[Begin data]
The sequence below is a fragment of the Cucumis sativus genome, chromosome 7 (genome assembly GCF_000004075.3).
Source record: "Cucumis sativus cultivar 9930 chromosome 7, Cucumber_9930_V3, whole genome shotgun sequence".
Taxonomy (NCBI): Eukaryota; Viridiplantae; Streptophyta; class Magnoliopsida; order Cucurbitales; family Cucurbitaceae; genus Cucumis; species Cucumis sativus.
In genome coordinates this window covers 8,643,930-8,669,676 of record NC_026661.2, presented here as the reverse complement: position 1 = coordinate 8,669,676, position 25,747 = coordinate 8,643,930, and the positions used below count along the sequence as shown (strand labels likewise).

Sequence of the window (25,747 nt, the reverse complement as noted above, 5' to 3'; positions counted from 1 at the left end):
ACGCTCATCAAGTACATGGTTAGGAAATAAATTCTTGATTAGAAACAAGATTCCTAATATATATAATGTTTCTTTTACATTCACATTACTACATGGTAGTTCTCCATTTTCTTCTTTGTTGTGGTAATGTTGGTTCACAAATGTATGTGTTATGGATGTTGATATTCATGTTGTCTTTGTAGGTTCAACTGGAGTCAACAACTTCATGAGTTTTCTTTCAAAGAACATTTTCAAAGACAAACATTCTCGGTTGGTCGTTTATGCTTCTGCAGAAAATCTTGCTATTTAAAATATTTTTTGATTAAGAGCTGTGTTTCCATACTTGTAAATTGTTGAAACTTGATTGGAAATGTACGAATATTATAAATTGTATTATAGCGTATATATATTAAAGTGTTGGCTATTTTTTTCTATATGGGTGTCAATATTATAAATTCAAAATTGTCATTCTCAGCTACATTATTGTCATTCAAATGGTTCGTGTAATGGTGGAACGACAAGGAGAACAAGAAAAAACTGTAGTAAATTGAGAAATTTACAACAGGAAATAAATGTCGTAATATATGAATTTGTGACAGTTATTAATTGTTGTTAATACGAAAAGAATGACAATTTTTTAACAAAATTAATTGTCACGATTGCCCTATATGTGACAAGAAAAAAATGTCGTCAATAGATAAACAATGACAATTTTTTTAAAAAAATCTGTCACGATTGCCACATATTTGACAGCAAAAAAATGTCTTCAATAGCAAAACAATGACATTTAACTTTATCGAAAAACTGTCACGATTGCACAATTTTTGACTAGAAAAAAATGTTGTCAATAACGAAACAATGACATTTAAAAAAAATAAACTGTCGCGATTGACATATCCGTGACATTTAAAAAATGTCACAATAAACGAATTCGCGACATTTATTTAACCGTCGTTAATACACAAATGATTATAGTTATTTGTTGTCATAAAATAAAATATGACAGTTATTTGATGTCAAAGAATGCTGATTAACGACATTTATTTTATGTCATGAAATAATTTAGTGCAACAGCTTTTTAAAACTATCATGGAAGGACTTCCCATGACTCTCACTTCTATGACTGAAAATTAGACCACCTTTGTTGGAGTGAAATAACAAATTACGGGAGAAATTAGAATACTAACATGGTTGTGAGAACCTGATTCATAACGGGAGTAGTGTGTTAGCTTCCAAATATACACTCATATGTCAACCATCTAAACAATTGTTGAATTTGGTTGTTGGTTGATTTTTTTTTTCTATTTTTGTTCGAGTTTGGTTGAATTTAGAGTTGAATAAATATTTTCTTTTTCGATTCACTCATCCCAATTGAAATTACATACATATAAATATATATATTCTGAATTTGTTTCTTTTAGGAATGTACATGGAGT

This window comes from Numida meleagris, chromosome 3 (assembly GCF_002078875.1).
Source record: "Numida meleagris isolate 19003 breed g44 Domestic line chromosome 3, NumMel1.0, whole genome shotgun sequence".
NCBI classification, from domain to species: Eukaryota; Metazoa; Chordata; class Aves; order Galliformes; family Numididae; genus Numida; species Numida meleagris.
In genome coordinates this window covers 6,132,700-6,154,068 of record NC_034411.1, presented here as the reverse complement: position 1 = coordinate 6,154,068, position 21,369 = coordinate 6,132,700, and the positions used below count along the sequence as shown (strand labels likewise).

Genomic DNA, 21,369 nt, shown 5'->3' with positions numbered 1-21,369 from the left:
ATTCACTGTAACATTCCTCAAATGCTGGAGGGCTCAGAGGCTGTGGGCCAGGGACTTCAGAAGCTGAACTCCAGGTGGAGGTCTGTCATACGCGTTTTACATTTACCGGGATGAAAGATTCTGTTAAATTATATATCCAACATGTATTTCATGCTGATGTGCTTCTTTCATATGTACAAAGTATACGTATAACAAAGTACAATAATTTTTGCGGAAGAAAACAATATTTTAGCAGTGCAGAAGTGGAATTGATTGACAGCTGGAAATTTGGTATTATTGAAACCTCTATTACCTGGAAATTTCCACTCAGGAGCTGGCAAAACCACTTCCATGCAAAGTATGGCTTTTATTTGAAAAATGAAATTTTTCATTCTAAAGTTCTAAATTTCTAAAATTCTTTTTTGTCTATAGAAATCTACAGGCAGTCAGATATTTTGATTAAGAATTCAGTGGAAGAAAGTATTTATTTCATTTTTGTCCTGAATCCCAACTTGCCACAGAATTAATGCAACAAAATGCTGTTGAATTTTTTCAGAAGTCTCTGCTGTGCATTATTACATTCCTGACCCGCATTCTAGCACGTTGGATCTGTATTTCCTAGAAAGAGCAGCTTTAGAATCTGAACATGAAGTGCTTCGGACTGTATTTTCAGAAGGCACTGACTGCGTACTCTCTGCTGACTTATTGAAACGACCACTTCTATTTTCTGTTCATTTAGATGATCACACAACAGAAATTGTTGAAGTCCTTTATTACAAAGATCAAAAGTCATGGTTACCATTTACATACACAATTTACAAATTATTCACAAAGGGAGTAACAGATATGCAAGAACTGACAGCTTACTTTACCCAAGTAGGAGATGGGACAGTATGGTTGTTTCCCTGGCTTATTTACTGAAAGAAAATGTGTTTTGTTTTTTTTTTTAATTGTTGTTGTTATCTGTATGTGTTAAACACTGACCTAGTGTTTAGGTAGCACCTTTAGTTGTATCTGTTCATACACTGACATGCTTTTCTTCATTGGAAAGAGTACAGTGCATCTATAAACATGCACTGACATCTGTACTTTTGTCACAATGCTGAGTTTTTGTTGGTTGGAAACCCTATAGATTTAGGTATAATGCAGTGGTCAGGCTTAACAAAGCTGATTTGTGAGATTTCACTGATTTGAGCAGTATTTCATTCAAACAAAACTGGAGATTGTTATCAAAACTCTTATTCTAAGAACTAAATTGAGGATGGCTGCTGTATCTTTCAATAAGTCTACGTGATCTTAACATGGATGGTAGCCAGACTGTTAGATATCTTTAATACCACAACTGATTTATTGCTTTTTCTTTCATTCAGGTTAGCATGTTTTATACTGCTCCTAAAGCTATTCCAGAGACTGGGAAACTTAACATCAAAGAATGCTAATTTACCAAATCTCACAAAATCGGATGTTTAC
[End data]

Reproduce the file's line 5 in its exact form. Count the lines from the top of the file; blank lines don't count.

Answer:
Sequence of the window (25,747 nt, the reverse complement as noted above, 5' to 3'; positions counted from 1 at the left end):